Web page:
I’m back, with results! Today we ran a second gel after re-doing PCR over the weekend. Our gel looked much better, but unfortunately there was still a faint band in the negative control lane, indicating that unfortunately we still had a little bit of bacterial contamination in our sample. We waited to see the results of the other pairs in our group, since each of us ran samples from the other partners, and luckily one group ran a gel with a clean negative control! That means that we were able to move on to the next step of our culture-independent procedure: ligation, which is a way of linking strands of DNA together. Since all of the bacterial DNA from our leaves was all mixed together, we need a way to separate strands from the different types of bacteria to sequence their DNA and determine their species. We’re going to be inserting our different bacterial sequences into plasmids, which are circular strands of DNA found in bacteria. We’ll then insert these plasmids into competent bacterial cells, and use these cells to sequence our original bacterial DNA. We started the ligation process today by preparing our bamboo sample, and will be working on it over the next couple of days.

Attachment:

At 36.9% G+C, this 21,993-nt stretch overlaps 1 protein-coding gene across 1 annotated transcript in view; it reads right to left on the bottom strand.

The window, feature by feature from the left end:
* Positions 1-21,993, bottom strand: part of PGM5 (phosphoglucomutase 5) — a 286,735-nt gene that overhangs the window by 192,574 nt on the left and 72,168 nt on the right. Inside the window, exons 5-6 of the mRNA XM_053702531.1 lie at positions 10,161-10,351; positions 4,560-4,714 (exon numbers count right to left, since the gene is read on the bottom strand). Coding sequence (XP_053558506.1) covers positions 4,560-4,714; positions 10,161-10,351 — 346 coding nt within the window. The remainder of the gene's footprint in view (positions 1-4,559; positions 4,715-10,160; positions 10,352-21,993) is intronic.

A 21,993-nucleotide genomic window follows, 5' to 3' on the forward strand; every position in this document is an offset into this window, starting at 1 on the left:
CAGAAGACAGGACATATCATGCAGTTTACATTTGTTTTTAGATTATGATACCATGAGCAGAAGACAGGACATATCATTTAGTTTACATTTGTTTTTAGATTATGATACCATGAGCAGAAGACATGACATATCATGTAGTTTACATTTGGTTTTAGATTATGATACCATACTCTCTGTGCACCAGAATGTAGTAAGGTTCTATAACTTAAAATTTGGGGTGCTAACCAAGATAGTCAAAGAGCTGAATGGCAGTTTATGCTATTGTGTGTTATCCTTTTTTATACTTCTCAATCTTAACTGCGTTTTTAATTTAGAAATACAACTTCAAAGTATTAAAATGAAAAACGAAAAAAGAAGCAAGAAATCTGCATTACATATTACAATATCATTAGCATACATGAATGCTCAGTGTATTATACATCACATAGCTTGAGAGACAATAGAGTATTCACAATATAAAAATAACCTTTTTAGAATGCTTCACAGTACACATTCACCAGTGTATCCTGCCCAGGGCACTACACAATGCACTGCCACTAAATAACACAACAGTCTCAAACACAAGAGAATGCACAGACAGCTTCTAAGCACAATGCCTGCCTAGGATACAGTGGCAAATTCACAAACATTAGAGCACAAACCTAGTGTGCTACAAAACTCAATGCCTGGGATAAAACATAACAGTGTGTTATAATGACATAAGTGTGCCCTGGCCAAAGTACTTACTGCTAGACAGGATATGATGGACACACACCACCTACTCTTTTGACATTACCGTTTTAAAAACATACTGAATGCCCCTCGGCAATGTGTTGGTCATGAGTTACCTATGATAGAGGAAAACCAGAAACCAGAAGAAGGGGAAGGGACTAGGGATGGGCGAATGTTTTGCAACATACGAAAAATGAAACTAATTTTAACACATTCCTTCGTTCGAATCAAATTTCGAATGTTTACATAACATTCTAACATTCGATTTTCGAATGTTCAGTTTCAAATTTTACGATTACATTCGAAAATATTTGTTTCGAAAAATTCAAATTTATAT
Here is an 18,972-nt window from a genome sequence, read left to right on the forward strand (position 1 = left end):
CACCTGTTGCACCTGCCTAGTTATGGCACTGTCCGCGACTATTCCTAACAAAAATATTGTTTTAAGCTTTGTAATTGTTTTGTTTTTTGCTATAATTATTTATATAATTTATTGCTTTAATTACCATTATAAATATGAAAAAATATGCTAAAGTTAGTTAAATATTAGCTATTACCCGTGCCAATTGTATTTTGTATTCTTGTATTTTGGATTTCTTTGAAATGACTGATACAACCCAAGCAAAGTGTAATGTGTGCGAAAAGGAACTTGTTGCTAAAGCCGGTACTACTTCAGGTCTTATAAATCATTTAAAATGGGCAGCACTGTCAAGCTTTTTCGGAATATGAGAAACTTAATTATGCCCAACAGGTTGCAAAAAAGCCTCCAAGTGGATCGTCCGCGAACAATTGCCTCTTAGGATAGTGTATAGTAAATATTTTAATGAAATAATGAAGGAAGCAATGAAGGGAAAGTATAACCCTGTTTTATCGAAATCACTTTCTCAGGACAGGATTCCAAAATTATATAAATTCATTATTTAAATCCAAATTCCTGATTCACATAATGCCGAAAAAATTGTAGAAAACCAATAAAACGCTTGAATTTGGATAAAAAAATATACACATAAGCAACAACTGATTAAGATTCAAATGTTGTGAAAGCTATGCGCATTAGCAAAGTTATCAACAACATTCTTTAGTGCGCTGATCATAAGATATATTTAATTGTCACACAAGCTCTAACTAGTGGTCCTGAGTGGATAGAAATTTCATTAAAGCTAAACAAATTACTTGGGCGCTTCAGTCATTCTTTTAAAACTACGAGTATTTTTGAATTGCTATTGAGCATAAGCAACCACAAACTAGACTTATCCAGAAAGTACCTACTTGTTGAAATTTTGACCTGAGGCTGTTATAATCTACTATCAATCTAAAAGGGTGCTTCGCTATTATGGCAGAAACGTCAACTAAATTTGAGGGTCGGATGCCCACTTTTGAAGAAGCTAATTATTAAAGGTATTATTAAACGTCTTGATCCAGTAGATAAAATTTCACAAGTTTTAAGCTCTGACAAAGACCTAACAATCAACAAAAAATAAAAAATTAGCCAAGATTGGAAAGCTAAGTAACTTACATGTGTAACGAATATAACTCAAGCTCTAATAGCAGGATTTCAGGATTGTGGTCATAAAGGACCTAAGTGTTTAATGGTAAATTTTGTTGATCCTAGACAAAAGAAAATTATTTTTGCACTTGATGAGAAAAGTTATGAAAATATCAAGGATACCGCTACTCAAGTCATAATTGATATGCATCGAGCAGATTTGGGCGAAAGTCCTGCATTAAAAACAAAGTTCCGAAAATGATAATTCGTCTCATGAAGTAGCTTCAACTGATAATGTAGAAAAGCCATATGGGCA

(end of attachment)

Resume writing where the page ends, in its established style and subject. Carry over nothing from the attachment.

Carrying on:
Simultaneously, we’ve been working on the culture-dependent aspect of this project. Our plated bacteria are growing really well, so today we took colonies of bacteria from the agar plates and made slides out of them so that we can gather data about their shape, arrangement and gram (positive or negative). We did smears of bacteria onto slides, and then stained the slides using a variety of colors (purple, yellow and red—which got everywhere). We had a small panic attack when the decolorizer stain removed all of the sharpie labels from our slides, but luckily we fixed it before we lost three hours of work. These stains will tell us whether our cells are gram positive or gram negative—if it’s gram positive it should stain purple and if it’s gram negative it should stain pink or red. Gram positive or negative gives information about the plasma membrane of our bacteria, which is a first step in classifying their species. Below are some pictures of the slide staining process, enjoy! I’ll keep you updated with what happens when we actually look at the slides this Friday!